2. Living Off The Grid certainly makes you realize just how wasteful people are today. At that rate, we will run out of resources for living like consumer cattle the government wants us to be. And it is also clear that living the way nature intended us to eliminates much of the destructive environment hating entities we call government and corporations.

    Water catching works excellent if you live in an underground home. Use large water tanks and diverters and filters and you end up with pure “raw” water. Then attach lines or hoses to the lower part of the tanks to run “down” to the house. Gravity will create lots of pressure in your water lines. You can pipe the water “as is” to a toilet providing you have installed a drain that still runs lower than the house floor level (easy). And you can also use traditional water faucets. Instant water just like on the grid. You can pipe some of the water from the tank to a water heater tank (usually wood burn), and pipe that down to the hot side of your sink faucet in the house. Anytime you need hot water, just throw a stick of wood under the water heater tank and wait a bit. The water will stay nice and toasty for quite awhile. Long enough to get used. This system can all be piped to work just like a regular home. But 100% rainwater sourced and ZERO electricity. A very simple system that WILL be put in place as soon as my wife and I build our home. I also forgot to mention, you can run a pre and post “filtration” line for the cold (and/or hot) of your water faucet. you can turn off the filter when using water to wash dishes or whatever. Just turn it on when you need water for cooking or drinking. This would be the filter that takes out ALL contaminants. A simple and effective add-on to the existing water line coming into the house. there are all kinds of shut off valves and diverters for water lines. be creative to make things work. And just think about the good pride you get for doing it yourself and being self reliant. No more “the man” to take care of you.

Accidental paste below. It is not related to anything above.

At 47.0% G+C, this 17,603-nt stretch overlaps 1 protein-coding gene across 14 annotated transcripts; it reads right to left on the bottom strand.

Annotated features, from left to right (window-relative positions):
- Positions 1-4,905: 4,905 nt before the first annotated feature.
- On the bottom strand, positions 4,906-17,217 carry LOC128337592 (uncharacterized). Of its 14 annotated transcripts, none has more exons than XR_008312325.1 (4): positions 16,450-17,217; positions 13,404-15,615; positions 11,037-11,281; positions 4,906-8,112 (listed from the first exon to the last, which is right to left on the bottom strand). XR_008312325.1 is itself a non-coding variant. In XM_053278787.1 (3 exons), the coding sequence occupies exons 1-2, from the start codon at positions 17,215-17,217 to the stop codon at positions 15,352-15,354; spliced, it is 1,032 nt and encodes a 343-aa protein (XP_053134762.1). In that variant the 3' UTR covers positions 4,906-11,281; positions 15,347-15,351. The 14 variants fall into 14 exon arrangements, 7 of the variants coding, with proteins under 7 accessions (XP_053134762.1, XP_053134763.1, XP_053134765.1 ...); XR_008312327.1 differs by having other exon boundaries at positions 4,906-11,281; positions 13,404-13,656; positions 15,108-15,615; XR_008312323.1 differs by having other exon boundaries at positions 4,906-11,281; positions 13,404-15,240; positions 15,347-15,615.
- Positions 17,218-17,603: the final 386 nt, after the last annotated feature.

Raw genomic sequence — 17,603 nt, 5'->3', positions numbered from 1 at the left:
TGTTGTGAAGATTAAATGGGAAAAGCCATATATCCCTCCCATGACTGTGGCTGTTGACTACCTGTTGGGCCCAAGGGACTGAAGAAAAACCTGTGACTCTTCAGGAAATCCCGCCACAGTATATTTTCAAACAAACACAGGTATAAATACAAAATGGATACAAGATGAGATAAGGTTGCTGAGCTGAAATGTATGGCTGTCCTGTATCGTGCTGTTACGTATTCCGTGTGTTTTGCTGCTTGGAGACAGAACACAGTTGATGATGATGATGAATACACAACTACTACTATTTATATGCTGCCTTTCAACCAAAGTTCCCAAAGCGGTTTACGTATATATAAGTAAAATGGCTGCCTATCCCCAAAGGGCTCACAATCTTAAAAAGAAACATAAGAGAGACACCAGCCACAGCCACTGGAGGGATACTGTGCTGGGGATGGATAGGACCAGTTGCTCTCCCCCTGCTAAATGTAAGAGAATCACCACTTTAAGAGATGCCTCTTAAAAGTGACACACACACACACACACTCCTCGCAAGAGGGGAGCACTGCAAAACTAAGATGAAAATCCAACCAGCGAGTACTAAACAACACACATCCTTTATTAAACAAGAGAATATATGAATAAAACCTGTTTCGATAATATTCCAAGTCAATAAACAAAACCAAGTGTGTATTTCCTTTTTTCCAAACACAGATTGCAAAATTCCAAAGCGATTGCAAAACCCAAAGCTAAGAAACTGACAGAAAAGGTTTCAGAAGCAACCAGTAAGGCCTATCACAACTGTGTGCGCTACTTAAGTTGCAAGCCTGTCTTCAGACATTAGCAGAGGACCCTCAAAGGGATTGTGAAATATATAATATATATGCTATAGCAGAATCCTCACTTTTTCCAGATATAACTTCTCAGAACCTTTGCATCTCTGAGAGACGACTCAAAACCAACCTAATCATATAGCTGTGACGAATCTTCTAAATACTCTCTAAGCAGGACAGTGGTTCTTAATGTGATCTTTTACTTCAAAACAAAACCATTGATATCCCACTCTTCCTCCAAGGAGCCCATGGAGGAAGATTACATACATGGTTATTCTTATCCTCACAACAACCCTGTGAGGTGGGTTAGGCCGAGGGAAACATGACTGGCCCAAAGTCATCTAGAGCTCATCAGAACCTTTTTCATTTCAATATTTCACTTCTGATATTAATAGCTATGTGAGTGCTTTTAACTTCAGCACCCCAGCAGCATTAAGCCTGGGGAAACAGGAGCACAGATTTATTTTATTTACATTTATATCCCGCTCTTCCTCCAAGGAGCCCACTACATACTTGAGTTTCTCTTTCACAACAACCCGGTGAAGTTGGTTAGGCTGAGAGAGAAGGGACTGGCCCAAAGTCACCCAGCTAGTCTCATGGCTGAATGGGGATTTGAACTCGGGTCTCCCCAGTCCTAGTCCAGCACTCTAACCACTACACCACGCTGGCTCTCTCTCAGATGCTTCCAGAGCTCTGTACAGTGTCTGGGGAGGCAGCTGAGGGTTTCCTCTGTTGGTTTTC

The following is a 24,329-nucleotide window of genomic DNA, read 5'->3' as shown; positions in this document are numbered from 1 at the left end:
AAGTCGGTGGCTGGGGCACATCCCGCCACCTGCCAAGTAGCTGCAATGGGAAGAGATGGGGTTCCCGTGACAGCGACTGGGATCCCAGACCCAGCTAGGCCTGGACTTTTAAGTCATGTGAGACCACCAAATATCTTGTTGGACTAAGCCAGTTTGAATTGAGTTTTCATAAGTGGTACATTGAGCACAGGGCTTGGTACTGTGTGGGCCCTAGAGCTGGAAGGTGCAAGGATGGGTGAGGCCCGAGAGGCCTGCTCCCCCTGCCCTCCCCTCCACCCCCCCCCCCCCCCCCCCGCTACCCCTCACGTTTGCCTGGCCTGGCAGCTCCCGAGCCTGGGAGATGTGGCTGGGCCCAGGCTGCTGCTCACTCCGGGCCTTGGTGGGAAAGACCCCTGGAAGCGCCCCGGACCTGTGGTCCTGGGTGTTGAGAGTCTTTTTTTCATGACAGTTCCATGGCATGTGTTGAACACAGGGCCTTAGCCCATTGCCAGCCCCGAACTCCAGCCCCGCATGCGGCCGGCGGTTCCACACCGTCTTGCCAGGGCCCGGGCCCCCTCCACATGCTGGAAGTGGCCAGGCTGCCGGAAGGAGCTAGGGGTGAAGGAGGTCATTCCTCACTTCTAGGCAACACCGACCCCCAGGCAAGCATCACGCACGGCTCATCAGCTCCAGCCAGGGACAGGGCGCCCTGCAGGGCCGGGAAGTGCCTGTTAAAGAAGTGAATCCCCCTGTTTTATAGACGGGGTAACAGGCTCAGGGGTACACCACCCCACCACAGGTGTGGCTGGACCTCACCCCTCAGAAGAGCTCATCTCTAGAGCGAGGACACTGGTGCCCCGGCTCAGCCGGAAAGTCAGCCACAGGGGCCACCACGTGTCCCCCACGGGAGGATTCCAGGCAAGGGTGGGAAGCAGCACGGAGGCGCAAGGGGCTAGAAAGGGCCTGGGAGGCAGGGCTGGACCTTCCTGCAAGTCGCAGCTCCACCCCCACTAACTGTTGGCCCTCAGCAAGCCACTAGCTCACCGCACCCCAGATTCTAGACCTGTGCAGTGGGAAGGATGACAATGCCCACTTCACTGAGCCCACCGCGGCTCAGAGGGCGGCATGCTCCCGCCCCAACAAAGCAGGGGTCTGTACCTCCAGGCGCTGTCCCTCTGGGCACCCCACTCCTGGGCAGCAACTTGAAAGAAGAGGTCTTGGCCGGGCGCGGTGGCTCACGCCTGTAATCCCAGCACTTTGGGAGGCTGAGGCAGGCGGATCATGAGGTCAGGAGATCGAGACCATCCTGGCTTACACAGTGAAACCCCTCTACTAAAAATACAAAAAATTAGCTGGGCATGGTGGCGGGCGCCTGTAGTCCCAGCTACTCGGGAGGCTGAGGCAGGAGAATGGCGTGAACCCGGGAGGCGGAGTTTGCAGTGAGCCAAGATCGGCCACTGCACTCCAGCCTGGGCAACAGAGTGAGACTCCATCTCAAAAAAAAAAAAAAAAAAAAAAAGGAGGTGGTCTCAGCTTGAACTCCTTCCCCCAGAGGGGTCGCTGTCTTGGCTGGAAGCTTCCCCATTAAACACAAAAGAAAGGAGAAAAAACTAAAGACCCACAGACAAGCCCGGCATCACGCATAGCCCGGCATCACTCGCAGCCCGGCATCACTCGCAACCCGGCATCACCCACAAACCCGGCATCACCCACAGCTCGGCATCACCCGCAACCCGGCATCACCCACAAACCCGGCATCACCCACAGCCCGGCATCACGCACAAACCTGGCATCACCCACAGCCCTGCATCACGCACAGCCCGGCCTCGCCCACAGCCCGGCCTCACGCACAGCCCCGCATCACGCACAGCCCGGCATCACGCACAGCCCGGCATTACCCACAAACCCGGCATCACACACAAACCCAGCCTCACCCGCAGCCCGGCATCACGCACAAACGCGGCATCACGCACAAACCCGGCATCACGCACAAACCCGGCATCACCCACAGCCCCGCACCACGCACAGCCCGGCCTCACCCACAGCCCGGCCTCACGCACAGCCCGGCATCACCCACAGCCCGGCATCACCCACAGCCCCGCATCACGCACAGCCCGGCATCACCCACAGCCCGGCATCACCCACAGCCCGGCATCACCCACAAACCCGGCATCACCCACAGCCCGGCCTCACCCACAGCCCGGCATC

Imagine all those people living the modern, traditional “gridded” lifestyle. They might have a two story home, a couple of high dollar cars, swimming pool, and tons of other luxuries. But they own NOTHING. They keep making payments because they are trapped in the corporatized scheme of things. Our government wants “consumer cattle” where we do nothing but work for them and use what we earn to consumer what they provide. We’re no better than a cow. Trust me. The beginning of a life off the grid is often difficult. But only because we have gotten soft and lazy. Do it for awhile and see just how healed you are inside. You will realize just how poisoned our mind and body have become. And it tells us just how poisonous our government is in this world.

  3. I remember living in a house 40+yrs ago where the only water came from a tank on the roof. All mum did was use an ordinary strainer to strain out the dead insects before boiling it for drinking. As this was the north of New Zealand we drank cold water rather than hot drinks so it had to be stored in covered jugs, but we were never ill. I see no reason why more people can’t do something similar today. Oh, sorry I forgot – you can’t have 3 showers and do 5 loads of washing a day as seems to be the norm now. Silly me. Incidentally, we are a household of 4 adults and I manage to cope with 5 loads of washing A WEEK and we have a 10min shower once a day. So far the neighbours and friends haven’t complained about smells etc.